What’s Next?

Posted on October 9, 2019 Published by

Anticipation. Like the popular Carly Simon song or Heinz 57 ketchup. Or like the Second Quarter FDIC Quarterly Banking Profile, which was a bit late in arriving. But was worth the wait. In this month’s blog we will review Q2 and year-to-date performance for 2019. While we will include an overview of performance for all FDIC Insured institutions, since it is unlikely that Jamie Dimon will be reading this, our focus will be on Community Bank performance.

Before diving into the strong historical performance for the past quarter, it is important that we not overly focus on the past. As we cautioned in the February 2019 blog, there is a danger to Driving While Looking in the Rearview Mirror. Just recently, the Saudi oil fields were attacked cutting Saudi Arabia’s oil production by 50%.

Since that time there has been significant market uncertainty regarding what might happen next. The potential ripple effect, both in severity and longevity, could have a significant impact on business activity and banking performance for the third quarter and beyond. Further, Fed fiscal policy domestically, foreign economic and fiscal policy, and ongoing trade negotiations will each play a role in future performance.


For the three months ending June 30, 2019, net income for the 5,303 banks and savings institutions that are covered in the profile increased by $2.5 billion (4.1%) to $62.6 billion. The improvement in quarterly net income was attributable to higher net interest income and realized gains on securities with net interest margin remaining stable. Nearly 60% of banks reported increases in net income from the same quarter a year ago.

Total loan and lease balances rose by $152.3 billion (1.5%) from the first quarter of 2019. Almost three-quarters of institutions reported quarter-over-quarter increases led by consumer loans. Over the past year, loan and lease balances rose $443 billion (4.5%) with commercial and industrial loans having the largest dollar increase from a year ago, increasing by $142.8 billion (6.9%). With the improved income results, banks set aside $12.8 billion in loan-loss provision, an increase of $1.1 billion (9.3%) from a year earlier with loan-loss provisions as a percentage of net operating revenue increasing from 5.8% in Q2 2018 to 6.25%.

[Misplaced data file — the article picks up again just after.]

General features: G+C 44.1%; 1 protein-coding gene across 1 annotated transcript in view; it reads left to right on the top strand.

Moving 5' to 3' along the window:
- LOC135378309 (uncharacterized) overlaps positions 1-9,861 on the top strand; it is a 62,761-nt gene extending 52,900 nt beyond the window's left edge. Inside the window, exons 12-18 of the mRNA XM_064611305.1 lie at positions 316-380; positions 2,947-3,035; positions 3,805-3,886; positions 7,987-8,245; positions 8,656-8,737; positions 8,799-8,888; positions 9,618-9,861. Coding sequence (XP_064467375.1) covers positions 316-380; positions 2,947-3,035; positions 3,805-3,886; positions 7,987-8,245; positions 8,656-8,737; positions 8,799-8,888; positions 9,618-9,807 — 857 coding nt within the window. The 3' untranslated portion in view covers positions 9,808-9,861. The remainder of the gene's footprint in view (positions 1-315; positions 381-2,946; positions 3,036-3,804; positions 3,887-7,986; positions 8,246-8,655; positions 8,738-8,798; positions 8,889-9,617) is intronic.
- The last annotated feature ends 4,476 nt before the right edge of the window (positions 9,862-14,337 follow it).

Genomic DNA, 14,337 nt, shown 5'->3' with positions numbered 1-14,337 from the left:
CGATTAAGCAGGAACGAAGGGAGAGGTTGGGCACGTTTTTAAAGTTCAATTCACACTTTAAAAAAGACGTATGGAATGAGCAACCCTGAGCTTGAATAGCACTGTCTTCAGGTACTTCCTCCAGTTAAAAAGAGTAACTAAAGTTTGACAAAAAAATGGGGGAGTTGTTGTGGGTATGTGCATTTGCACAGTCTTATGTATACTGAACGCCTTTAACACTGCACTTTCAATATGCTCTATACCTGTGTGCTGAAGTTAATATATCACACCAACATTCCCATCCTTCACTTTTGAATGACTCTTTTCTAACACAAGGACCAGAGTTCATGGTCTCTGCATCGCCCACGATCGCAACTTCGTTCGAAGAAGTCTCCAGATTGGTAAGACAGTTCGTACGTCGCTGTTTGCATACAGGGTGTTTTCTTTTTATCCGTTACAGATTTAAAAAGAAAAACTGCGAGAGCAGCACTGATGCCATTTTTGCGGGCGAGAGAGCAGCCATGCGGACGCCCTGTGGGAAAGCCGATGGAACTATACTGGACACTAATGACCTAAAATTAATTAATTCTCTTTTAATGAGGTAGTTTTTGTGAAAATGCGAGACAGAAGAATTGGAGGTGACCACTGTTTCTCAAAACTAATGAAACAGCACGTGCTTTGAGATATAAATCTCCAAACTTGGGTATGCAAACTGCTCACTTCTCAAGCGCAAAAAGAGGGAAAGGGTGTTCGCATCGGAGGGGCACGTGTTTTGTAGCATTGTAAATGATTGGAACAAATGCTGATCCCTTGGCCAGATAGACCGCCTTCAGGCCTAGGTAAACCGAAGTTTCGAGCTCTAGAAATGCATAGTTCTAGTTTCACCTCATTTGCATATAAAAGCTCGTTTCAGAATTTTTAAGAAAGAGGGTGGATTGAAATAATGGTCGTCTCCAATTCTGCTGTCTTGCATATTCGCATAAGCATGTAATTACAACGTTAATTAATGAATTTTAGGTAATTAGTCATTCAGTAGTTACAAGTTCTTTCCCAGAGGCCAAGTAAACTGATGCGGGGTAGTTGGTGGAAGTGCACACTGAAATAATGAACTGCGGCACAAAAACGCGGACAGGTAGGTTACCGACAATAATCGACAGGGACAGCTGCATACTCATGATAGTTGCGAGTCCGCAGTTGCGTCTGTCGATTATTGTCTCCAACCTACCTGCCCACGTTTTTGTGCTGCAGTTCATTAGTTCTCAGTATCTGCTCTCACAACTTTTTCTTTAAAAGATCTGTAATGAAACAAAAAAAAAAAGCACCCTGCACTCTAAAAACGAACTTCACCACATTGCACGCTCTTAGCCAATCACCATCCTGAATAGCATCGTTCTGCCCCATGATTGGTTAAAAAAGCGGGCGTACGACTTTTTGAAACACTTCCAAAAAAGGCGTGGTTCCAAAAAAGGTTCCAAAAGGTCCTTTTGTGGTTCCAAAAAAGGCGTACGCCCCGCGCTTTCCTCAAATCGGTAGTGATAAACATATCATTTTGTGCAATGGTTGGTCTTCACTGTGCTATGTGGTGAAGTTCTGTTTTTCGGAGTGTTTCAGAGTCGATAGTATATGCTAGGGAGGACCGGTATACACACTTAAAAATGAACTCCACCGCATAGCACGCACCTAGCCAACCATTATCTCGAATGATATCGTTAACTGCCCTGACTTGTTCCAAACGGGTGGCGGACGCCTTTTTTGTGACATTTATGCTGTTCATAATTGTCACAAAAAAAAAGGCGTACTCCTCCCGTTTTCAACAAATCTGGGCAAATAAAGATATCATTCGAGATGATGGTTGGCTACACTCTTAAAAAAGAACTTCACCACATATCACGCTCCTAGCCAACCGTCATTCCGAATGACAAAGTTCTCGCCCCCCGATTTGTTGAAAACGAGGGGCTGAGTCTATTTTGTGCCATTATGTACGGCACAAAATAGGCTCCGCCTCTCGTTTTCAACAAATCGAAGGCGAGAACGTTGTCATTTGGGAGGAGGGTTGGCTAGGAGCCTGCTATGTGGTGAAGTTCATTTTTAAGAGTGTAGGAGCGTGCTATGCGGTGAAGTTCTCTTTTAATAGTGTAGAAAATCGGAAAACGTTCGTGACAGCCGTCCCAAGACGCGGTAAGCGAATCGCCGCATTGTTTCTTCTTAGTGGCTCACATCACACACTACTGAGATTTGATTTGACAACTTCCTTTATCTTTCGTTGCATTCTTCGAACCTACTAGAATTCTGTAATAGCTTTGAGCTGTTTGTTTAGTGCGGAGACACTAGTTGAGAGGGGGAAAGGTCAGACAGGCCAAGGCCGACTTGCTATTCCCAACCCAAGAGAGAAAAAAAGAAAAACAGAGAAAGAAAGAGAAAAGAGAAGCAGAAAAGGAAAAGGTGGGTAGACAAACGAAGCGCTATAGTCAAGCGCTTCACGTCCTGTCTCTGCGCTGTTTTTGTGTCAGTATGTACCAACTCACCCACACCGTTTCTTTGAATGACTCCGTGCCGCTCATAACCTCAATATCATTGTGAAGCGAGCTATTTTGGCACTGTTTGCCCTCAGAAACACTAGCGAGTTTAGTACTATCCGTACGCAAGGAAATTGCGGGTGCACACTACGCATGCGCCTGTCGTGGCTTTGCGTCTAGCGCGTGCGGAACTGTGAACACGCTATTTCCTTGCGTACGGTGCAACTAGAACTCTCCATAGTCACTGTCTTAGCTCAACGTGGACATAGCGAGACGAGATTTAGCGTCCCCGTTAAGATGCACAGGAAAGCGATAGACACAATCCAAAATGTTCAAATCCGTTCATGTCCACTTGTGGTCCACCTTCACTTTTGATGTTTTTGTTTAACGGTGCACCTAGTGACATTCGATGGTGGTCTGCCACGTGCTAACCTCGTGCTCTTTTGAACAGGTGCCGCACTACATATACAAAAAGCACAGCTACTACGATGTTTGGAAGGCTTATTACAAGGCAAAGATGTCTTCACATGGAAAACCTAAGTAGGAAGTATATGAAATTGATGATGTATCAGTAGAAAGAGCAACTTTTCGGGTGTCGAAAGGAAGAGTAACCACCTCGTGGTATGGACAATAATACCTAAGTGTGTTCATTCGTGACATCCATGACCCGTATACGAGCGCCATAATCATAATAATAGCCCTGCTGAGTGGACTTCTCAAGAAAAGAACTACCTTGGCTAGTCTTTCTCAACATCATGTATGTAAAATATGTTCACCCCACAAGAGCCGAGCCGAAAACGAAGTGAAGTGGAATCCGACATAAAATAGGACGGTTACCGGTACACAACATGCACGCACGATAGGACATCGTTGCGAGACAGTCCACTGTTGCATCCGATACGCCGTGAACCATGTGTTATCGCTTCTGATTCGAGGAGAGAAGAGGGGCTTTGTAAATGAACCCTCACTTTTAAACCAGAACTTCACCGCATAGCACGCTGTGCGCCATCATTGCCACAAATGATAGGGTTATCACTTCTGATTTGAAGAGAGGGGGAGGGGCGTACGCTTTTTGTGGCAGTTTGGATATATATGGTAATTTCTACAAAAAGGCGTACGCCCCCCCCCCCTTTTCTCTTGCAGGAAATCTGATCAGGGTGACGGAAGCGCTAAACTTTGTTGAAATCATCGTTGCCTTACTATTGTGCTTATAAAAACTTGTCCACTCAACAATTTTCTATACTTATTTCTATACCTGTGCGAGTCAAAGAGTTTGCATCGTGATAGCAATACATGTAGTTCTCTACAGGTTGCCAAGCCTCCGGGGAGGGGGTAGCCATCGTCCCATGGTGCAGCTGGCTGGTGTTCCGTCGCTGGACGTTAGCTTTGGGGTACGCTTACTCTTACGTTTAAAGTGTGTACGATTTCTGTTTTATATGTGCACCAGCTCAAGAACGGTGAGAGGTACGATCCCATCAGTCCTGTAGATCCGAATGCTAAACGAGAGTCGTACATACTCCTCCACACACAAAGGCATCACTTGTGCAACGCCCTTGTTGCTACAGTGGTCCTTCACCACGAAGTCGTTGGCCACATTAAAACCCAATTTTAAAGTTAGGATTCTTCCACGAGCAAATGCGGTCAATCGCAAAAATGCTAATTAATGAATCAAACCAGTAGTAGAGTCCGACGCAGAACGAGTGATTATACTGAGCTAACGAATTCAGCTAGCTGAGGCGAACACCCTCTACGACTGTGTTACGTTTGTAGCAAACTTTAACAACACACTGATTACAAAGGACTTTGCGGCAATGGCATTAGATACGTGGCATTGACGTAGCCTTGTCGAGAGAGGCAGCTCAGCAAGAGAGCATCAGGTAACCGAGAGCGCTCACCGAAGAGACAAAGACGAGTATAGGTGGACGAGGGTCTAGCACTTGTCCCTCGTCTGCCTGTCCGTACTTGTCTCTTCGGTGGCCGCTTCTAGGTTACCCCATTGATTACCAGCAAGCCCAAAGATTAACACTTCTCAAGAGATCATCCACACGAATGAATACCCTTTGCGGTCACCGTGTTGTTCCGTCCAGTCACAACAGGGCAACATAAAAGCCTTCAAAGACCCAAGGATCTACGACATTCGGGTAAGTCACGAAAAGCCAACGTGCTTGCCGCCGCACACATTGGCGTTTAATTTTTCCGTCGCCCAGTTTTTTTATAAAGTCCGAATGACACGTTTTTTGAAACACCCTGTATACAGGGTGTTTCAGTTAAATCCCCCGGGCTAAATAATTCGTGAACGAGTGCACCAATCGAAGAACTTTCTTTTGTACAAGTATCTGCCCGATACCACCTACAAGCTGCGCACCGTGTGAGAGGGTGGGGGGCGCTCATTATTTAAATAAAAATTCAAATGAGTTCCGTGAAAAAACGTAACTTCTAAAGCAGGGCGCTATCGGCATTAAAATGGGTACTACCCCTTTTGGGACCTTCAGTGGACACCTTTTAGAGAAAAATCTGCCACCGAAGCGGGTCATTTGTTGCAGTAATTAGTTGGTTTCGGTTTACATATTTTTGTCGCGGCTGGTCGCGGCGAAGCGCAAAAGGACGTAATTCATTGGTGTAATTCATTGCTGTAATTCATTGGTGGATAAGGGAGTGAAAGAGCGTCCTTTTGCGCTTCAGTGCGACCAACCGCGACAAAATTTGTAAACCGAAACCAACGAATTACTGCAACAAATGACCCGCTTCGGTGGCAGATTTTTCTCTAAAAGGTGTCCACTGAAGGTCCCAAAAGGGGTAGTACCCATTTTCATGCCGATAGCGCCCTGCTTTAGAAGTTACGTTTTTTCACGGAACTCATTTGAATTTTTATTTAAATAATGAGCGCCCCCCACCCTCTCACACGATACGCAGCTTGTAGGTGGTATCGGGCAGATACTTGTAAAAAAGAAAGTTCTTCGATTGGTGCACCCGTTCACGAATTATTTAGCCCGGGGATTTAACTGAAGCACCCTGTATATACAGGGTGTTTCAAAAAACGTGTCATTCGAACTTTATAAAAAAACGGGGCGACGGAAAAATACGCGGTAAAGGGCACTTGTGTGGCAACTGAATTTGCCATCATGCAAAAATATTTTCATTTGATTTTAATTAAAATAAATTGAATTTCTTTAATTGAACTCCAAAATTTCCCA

Total deposit balances increased by $114 billion from the previous quarter with $37.2 billion coming in the form of non-interest-bearing accounts. Some of the less favorable results were a decline in noninterest income and increase in noninterest expenses.


Historically, a community bank was defined based upon asset size, where $1 billion was the threshold. More recently, the FDIC has developed a more complex matrix to determine which banks qualify as community banks.

This change was driven, at least in part, as it was easier to define the characteristics of a community bank and how it conducts business than to simply agree on asset size. There was general agreement that community banks focused on providing traditional banking services in the communities they serve. They would gather deposits locally and many of their loans would be to local businesses.

The lenders tended to view themselves as “relationship” bankers and not “transactional” bankers. Accordingly, they may tend to rely more heavily on specific knowledge of the local community and base credit decisions on non-standard data obtained through long-term relationships. Also, community banks tend to be privately held and locally controlled.